ASIC’s legislative powers with regard to data capture from regulated entities also need to be reviewed, according to FRAA. “The lack of legislative power to collect granular recurrent data from some sectors limit ASIC’s ability to take an even more proactive, forward-looking stance in addressing and preventing identified threats and harms and to make strategic judgements.

The FRAA recognised that ASIC was aware of these problems with the regulator’s strategic prioritisation, planning and decision-making processes, and it did recognise opportunities to “better leverage insights from data and data analytics to inform its strategic assessments and prioritisation process”.

Staff also noted the value of better analysing data (for example complaints, breach reports, product performance) “to identify trends and potential harms to justify where our focus should be directed”.

Tech uplift on the cards

Overall, the FRAA called for a substantial uplift in ASIC’s data and technology capability, facilitated by wider cultural change across the organisation. The authority recognised that appropriate systems and platforms are critical to supporting ASIC’s effectiveness and capability in its surveillance activities.

Short-termism and reactivity pervade ASIC’s current strategic prioritisation, planning and decision-making processes, according to surveyed ASIC staff, affected in large part by a “lack of comprehensive basis in data and evidence”.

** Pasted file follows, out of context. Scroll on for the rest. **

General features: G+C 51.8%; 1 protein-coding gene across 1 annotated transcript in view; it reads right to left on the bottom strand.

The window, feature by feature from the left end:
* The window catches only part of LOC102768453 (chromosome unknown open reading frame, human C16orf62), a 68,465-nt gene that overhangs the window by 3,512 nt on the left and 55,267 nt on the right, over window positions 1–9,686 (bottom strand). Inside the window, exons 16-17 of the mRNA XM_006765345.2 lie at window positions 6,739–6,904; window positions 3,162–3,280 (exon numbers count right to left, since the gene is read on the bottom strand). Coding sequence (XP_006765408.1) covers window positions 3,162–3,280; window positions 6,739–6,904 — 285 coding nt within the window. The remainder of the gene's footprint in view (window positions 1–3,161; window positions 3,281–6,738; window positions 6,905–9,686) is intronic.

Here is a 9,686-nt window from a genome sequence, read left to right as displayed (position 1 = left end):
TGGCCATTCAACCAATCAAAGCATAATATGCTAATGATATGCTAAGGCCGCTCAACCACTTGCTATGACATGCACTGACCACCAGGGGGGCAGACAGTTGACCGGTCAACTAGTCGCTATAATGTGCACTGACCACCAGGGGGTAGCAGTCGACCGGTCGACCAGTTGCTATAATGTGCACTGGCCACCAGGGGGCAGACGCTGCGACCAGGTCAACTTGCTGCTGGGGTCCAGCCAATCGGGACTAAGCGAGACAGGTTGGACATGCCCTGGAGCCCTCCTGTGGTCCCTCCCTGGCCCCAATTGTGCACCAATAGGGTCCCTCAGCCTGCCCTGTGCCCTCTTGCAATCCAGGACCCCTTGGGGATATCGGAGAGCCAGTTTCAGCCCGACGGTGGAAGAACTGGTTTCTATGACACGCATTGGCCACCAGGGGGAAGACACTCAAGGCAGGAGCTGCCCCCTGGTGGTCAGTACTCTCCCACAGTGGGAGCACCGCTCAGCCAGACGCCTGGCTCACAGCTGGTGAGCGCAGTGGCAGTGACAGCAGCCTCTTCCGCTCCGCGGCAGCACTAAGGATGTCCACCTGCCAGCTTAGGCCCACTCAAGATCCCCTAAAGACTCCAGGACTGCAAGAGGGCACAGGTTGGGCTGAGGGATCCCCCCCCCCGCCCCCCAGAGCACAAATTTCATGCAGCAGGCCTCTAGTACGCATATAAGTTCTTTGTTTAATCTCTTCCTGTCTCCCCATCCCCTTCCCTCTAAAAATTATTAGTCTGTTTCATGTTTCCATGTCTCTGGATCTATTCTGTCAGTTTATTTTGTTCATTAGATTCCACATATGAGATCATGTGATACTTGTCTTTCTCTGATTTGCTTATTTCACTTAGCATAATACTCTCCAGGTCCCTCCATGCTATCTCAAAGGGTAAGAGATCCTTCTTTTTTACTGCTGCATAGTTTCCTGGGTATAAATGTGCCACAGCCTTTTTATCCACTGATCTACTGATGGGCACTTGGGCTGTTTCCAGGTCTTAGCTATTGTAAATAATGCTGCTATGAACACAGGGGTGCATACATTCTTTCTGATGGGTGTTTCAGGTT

Cultural factors such as risk aversion, siloed teams and a short-term focus were seen as the major barrier to improving data and technology capability at ASIC.

According to the FRAA, the regulator acknowledges its data and IT capability require improvement, with ASIC already taking steps to uplift and transform.

“There is confidence and support at senior levels of ASIC in the ability of newly or recently hired data and technology leaders to deliver on ASIC’s capability uplift strategies,” the FRAA said.

ASIC Chair Joe Longo said: “We need to keep pace in an environment of accelerated change in order to be a confident and ambitious regulator.

“I welcome the FRAA’s recommendations which align closely with my priorities for ASIC.”

The FRAA, as part of its remit, will next report on the effectiveness and capability of the Australian Prudential Regulation Authority (APRA).